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-- Helen Keller

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The Value of Self-Help Support Groups

Former Surgeon General Koop has noted that "My years as a medical practitioner, as well as my own first-hand experience, has taught me how important self-help groups are in assisting their members in dealing with problems, stress, hardship and pain... Today, the benefits of mutual aid experienced by millions of people who turn to others with a similar problem to attempt to deal with their isolation, powerlessness, alienation, and the awful feeling that nobody understands." - former Surgeon General Koop (in the book, Self-Help: Concepts and Applications, edited by A. Katz, et. al,Charles Press, 1992).

"Mutual help groups are a powerful and constructive means for people to help themselves and each other. The basic dignity of each human being is expressed in his or her capacity to be involved in a reciprocal helping exchange. Out of this compassion comes cooperation. From this cooperation comes community." - Phyllis Silverman, PhD, Dept of Psychiatry, Harvard Medical School, from Introduction to the "Self-Help Sourcebook," 1995, p. 24.

"These groups make significant contributions to positive outcomes for persons affected by mental & behavioral disorders." - from "Healthy People 2000: National Health Promotion and Disease Prevention Objectives" (1991) report issued by U.S. Dept. of Health & Human Services, setting the establishment of self-help clearinghouses in 25 states as one of the official national health objectives for the year 2000.

"It is one of the most beautiful compensations of this life that no man can seriously help another without helping himself." - Charles Dudley Warner, 1873, American essayist, editor, novelist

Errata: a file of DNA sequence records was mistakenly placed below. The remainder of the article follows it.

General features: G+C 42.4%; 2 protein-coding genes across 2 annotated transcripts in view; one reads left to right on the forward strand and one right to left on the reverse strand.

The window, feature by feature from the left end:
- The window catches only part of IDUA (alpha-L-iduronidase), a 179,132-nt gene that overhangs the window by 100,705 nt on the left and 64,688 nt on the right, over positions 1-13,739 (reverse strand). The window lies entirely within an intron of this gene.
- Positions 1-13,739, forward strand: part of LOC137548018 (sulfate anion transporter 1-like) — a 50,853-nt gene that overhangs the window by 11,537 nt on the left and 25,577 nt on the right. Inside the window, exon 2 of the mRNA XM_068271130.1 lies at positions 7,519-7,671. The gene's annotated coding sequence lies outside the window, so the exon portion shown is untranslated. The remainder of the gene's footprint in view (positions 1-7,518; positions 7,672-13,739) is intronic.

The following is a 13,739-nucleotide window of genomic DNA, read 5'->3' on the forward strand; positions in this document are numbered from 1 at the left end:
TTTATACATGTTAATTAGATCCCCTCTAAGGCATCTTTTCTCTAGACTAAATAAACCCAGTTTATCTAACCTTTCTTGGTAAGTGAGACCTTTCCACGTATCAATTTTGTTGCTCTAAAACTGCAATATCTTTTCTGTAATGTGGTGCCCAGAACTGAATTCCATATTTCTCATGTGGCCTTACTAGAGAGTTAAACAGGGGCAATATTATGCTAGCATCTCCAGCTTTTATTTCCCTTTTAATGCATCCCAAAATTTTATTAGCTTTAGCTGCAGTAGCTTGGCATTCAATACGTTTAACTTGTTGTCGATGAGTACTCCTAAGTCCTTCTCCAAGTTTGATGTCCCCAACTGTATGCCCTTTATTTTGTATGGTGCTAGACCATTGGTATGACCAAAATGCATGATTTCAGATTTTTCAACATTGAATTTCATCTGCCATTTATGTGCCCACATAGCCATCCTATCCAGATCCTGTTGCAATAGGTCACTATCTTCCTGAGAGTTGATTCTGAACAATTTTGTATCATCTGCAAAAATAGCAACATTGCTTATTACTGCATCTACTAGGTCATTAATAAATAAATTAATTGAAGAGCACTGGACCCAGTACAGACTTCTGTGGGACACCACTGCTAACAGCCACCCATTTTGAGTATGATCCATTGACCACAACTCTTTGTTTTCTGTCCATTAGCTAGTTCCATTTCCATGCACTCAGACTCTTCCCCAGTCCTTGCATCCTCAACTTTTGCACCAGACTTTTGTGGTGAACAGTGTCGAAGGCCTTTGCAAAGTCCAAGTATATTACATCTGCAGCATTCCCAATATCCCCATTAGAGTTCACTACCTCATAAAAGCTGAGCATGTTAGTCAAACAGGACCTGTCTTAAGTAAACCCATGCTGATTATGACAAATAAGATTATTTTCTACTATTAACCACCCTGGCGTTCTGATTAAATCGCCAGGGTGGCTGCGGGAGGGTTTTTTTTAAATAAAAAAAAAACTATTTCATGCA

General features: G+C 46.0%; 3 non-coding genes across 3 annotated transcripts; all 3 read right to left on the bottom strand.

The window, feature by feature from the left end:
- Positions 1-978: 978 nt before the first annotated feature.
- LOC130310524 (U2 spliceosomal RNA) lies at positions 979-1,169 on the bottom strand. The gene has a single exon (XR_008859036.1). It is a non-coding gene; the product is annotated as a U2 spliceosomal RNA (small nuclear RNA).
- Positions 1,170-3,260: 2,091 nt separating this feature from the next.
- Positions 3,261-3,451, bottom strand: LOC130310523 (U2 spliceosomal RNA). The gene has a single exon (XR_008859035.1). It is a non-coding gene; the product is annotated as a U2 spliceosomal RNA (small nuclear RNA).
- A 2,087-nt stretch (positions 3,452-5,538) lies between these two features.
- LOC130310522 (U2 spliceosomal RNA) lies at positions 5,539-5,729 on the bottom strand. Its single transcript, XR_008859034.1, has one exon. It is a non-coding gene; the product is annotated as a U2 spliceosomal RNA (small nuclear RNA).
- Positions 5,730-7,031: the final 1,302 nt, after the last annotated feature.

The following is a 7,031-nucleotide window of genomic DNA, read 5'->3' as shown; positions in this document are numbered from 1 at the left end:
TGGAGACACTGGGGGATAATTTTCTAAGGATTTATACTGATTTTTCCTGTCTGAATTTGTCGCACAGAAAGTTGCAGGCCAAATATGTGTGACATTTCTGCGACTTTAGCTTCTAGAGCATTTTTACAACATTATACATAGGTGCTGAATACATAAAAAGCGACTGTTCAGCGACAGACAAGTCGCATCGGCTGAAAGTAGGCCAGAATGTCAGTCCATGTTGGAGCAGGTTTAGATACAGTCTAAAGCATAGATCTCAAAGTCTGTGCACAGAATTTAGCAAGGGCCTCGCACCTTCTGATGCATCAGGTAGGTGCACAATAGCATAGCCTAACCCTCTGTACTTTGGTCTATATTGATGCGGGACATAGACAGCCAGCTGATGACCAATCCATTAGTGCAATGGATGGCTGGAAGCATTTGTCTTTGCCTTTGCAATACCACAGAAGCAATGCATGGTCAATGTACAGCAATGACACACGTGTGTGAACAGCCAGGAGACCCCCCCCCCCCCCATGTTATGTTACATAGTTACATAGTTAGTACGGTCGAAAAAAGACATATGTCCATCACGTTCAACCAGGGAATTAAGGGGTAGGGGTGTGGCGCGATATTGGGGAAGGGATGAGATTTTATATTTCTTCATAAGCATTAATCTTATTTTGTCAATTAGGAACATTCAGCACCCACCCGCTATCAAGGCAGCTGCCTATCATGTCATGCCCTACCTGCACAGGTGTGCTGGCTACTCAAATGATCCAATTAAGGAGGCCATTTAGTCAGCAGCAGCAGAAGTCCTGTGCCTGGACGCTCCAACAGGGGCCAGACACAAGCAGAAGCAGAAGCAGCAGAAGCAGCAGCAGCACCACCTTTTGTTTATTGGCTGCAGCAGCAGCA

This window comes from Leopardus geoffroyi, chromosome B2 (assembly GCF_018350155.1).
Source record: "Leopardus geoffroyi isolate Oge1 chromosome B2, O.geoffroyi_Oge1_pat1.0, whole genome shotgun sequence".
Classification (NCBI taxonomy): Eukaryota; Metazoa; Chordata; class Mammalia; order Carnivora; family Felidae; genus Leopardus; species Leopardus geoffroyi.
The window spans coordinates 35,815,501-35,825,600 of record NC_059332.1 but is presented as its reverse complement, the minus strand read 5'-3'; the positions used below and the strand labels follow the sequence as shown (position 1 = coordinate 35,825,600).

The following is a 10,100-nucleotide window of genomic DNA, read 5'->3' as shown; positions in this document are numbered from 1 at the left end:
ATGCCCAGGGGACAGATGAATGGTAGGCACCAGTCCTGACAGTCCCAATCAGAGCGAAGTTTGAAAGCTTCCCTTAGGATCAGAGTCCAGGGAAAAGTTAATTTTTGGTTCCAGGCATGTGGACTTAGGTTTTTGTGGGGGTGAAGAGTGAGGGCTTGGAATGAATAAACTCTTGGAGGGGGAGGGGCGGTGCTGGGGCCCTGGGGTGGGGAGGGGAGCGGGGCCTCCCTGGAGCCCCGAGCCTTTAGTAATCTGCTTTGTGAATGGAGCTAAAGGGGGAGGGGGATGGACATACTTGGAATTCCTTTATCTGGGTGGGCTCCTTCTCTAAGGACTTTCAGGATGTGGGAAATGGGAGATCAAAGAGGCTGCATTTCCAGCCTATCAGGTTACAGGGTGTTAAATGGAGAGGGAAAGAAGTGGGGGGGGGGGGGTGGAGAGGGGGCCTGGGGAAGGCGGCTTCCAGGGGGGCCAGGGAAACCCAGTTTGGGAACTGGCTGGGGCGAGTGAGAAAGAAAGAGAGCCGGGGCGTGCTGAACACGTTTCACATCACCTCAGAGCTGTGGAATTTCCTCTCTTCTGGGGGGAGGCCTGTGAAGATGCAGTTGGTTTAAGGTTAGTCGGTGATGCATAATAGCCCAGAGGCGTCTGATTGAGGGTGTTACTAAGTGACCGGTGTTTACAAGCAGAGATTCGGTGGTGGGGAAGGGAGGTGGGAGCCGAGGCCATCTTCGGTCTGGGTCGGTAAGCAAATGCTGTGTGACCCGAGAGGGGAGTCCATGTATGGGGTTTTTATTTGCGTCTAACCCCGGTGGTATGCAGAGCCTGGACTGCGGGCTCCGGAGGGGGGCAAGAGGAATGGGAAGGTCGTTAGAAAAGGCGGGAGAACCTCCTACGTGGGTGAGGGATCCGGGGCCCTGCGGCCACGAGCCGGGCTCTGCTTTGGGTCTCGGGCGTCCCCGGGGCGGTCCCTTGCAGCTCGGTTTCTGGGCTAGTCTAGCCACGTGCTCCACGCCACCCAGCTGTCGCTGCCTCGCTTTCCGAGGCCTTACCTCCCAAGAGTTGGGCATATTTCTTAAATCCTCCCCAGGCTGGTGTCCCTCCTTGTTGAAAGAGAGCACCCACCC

The future of health care in these troubled times requires cooperation between organized medicine and self-help groups to achieve the best care for the lowest cost" - former Surgeon General Koop, (in the book "Self-Help: Concepts and Applications" edited by A. Katz, et. al, Charles Press, 1992).

In an interview (in NJ Monthly, January, 1992, p. 32), national pollster George Gallup commented upon the despondency and apprehension that many Americans felt in the face of the problems of the economy, crime, drugs, and education. When asked if all the future trends were doom and gloom, he concluded the the interview by answering: "Not at all.... there is a widespread tendency among Americans to get together in small groups - support groups, self-help groups, groups of all kinds, really. In our fragmented society, where loneliness and isolation are so prevalent, it is encouraging to see so many people reaching out to each other. It's a very hopeful sign for the future."

Copyright American Self-Help Clearinghouse, 1993-2007
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